In the gamebook, the players could either summon the Samaritans of Schinn (the 'good birdmen', which the party bypassed - to be fair finding the good birdmen rather than the bad birdmen is a 'left or right' decision), or resurrect Farren Whyde and have him summon the birdmen. Anything else necessitates the player fights his way through the now alert Mampang Guard - an impossible task. Not wanting this adventure to play out like the end of Return of the King, I had two options, 1) present the party with wave after wave of Guards, a pointless, hopeless battle that would demand another session of play that would contain no reward and little in the way of meaningful decisions, or have the Samaritans of Schinn show up at the window of the Archmage's Tower. 

Flap, flap. 

"Squawk! Need a lift?" 


Deciding this would be the end of line for these adventurers, I asked each player what they planned their character's long term future to be.

Ho Lee, with the benefit of a few armfuls of the Archmage’s books and paraphernalia, secluded himself in a tower in the wilderness and delved deeply into magical secrets. He was killed many years later by a party of adventurers, who then sold his library in the book markets of Gallantria.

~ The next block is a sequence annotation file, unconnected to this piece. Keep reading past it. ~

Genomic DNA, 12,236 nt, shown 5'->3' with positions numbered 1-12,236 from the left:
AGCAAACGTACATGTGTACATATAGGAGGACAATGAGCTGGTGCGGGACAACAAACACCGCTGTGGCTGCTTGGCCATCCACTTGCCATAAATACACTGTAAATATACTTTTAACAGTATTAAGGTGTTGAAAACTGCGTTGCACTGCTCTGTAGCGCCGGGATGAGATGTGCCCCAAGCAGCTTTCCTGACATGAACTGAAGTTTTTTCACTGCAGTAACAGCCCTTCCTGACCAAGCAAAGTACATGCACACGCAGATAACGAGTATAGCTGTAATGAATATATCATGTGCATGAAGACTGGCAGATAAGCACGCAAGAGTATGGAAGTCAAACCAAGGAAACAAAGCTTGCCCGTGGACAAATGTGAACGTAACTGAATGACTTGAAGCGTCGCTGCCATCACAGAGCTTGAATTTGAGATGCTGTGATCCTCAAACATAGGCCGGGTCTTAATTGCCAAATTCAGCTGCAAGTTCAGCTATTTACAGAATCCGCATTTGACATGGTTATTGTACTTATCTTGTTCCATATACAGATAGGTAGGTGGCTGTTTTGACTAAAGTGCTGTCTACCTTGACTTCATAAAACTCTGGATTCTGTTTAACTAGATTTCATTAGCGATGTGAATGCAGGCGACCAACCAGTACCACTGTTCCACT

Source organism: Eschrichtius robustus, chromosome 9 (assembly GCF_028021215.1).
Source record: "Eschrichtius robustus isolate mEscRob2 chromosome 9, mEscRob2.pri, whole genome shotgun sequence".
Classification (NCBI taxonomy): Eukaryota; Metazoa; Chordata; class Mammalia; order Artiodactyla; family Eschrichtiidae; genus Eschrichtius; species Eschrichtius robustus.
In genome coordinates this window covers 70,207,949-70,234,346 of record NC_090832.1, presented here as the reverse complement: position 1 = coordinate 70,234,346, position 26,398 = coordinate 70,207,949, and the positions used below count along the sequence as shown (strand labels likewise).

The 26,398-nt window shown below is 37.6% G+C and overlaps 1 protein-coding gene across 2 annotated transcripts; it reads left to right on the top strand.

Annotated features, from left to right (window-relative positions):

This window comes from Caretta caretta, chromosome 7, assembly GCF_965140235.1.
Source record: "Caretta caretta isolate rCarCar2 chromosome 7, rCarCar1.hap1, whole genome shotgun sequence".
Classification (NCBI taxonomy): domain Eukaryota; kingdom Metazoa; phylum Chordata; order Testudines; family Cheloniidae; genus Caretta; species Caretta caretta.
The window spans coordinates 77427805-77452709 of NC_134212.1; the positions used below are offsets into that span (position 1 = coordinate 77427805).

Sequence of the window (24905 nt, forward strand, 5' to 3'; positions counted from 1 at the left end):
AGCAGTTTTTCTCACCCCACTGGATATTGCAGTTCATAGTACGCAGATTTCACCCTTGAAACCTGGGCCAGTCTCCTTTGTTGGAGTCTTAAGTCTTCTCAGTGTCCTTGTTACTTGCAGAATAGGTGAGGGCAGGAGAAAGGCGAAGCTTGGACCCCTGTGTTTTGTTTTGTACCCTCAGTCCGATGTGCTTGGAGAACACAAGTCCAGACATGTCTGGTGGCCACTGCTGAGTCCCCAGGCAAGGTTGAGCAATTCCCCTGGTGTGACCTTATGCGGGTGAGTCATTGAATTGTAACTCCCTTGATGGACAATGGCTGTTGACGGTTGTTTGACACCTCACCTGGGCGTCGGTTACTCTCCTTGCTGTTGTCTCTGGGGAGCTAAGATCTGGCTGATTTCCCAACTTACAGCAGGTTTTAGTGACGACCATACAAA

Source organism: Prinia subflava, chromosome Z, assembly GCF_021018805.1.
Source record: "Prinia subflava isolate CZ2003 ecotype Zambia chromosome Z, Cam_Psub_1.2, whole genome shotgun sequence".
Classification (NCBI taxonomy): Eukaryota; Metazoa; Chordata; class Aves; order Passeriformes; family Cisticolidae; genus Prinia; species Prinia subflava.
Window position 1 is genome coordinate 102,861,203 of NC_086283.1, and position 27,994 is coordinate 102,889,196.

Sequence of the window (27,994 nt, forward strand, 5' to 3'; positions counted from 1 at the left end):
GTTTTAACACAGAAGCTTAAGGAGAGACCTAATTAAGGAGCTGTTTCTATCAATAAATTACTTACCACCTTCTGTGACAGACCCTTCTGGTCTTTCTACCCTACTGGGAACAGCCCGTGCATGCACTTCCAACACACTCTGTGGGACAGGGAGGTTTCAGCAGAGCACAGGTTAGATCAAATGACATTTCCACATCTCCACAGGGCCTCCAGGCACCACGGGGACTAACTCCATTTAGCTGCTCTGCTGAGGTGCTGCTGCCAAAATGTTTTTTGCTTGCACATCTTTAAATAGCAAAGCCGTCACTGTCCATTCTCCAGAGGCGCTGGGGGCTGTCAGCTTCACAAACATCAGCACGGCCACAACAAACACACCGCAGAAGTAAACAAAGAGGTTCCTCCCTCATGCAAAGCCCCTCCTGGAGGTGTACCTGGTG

Cramer, still driven by Slaang, God of Malice, decided that he would seek the leadership of the KLATTAMEN tribe of the Baddu-Bak Plains. By force of violence, Cramer became chief, but his rule was short-lived. Mistaking a hearty respect for violence for a tendency towards cruelty, Cramer abused his subjects, and was lynched after just a few months.

Mopsy, who the spirit of Khare declared to be the new Hidden Lord, was ever the good and noble(?!) knight. Conscious of his duty to his sworn lord, he returned to Analand and persuaded King Arkle to raise an army to allow him to annex Khare. As the pennants of Analand approached the walls of the Cityport of Traps, SULPHUR GHOSTS boiled from the walls, scattering the army. Mopsy was never heard of again, but legend has it that a blind beggar claiming to have once been a famous knight now lives in the slums of Khare. 

*I was set to have the ZED spell transport them to The Pit, where they would continue the battle with the Demon. If they won, I might have been tempted to run an 'Escape the Pit' campaign. If they had lost, well, at least the Demon had been banished.